A 48-hour general strike across public and private sectors in Greece has begun in protest at a proposed new wave of spending cuts.
Protest marches are planned for central Athens. The action coincides with a debate in parliament on the austerity measures including tax rises, spending cuts and structural reforms, with a vote by MPs due on Wednesday.
Greece must back the measures, and the 2013 budget, to receive the next part of a bailout and avoid bankruptcy, the BBC reports.
The latest strike beginning on Tuesday includes public transport workers, lawyers, air traffic controllers, taxi drivers, journalists and hospital staff.
Ministers say the package should save a total of €13.5 billion by 2016.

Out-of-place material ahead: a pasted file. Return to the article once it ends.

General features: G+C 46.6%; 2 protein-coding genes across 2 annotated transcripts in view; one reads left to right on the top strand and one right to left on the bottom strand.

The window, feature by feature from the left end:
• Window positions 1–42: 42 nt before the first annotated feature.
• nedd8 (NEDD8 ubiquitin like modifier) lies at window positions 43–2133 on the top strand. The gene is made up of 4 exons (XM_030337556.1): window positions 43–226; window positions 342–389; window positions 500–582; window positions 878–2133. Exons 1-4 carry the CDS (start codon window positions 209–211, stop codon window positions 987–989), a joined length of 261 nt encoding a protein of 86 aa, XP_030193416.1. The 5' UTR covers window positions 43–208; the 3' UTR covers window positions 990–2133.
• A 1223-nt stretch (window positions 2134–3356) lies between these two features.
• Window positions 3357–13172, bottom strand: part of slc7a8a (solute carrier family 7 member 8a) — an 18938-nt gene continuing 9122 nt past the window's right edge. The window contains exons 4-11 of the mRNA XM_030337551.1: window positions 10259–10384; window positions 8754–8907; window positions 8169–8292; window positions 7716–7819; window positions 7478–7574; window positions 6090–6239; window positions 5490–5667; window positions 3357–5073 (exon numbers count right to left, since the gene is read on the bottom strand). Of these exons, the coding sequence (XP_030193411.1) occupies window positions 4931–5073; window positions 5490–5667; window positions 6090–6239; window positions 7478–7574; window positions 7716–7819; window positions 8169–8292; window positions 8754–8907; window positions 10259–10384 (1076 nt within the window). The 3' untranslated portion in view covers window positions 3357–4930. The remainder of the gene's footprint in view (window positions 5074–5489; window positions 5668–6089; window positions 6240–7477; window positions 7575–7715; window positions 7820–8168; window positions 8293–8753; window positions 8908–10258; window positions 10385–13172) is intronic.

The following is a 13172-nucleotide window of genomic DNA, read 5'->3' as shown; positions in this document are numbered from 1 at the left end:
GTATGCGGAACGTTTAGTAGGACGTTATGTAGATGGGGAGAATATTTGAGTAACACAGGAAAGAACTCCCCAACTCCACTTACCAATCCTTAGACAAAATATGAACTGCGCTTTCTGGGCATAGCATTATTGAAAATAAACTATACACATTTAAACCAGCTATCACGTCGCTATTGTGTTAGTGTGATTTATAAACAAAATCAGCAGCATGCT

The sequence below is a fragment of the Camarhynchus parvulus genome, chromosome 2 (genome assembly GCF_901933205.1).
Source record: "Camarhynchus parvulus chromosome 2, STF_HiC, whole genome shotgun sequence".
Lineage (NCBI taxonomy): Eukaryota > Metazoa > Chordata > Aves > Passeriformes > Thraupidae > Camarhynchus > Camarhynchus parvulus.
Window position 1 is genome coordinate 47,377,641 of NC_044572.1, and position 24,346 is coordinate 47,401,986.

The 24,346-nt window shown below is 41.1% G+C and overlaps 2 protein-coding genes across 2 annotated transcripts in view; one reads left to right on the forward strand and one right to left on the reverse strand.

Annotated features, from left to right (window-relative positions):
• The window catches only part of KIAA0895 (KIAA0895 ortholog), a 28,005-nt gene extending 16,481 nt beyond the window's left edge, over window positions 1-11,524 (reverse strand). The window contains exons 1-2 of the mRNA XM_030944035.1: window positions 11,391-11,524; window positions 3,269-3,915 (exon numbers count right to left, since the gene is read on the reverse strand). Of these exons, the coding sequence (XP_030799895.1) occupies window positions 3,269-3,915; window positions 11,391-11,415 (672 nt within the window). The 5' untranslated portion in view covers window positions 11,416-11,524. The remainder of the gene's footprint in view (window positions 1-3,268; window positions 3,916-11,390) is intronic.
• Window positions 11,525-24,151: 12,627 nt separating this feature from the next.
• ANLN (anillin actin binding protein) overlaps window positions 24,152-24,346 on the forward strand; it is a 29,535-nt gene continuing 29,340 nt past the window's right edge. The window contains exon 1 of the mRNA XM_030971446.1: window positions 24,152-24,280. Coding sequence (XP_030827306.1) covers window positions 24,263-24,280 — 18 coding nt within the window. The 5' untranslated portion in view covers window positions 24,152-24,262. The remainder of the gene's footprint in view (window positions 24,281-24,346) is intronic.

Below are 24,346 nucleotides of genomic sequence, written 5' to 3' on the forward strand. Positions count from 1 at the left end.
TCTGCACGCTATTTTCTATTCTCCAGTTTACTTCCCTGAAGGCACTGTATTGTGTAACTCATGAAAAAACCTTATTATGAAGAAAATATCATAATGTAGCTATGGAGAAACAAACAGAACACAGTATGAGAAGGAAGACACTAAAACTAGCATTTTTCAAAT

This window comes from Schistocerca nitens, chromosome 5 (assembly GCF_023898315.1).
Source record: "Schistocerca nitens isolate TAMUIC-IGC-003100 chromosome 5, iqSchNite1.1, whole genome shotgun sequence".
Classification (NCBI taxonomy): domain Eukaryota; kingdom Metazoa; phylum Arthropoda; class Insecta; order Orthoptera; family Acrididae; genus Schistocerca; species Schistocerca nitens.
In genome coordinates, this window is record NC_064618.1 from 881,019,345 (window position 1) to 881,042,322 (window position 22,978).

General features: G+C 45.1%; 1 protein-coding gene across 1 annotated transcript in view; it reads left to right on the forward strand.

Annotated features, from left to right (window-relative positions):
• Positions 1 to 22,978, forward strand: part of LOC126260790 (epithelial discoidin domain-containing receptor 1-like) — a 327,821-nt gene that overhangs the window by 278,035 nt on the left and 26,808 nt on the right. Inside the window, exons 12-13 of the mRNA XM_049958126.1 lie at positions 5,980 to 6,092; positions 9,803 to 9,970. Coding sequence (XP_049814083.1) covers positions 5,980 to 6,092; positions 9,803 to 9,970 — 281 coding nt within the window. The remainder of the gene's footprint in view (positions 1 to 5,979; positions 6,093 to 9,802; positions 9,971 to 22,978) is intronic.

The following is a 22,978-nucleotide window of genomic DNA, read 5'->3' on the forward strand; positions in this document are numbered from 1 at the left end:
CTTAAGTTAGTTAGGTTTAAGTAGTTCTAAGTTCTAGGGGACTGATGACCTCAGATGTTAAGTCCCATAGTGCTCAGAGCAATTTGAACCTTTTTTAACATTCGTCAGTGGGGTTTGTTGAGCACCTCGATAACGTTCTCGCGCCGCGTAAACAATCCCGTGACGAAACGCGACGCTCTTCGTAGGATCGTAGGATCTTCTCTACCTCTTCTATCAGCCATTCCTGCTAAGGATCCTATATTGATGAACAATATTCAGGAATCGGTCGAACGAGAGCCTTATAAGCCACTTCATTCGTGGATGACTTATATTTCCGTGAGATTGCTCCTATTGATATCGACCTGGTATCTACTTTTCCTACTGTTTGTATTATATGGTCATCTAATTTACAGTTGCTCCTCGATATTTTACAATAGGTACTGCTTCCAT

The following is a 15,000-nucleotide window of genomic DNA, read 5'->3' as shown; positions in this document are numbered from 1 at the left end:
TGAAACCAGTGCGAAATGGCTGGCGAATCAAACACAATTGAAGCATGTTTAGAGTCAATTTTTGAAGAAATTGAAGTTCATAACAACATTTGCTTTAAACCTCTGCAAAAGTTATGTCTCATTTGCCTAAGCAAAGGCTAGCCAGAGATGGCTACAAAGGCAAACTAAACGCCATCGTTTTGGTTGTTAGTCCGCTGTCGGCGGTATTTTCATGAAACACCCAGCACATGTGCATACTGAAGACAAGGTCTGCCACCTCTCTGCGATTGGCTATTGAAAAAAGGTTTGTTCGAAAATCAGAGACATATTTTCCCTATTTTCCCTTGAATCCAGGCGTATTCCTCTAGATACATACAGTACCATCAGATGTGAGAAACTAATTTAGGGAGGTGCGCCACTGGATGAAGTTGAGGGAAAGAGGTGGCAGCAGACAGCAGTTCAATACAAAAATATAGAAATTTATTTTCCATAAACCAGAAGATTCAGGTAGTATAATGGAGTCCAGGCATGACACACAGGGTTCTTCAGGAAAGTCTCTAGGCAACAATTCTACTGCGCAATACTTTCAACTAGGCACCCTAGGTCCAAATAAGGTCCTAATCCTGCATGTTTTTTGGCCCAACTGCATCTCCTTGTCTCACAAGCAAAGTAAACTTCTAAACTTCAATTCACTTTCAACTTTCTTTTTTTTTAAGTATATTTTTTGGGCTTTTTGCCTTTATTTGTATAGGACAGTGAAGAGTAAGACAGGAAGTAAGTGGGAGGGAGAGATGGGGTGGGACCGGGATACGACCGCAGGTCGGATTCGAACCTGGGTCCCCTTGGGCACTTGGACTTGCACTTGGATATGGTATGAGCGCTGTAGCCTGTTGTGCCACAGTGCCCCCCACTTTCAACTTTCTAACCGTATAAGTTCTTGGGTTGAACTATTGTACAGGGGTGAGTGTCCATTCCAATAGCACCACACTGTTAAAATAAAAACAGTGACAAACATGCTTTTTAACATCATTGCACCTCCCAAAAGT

Approving the tough reforms and passing the budget are key to receiving a €31.5 billion instalment from the International Monetary Fund and European Union that has been on hold for months.
However, the Democratic Left Party, the junior member of the three-party governing coalition, is refusing to support the package. The second biggest coalition party, the socialist Pasok, is also facing a rebellion by some MPs.
Prime Minister Antonis Samaras has tried to reassure the public, who have endured repeated rounds of austerity and a five-year recession.
"These will be the last cuts in wages and pensions," he said on Sunday.
Without the bailoutmoney, Greece would be unable to meet its obligations and would go bankrupt.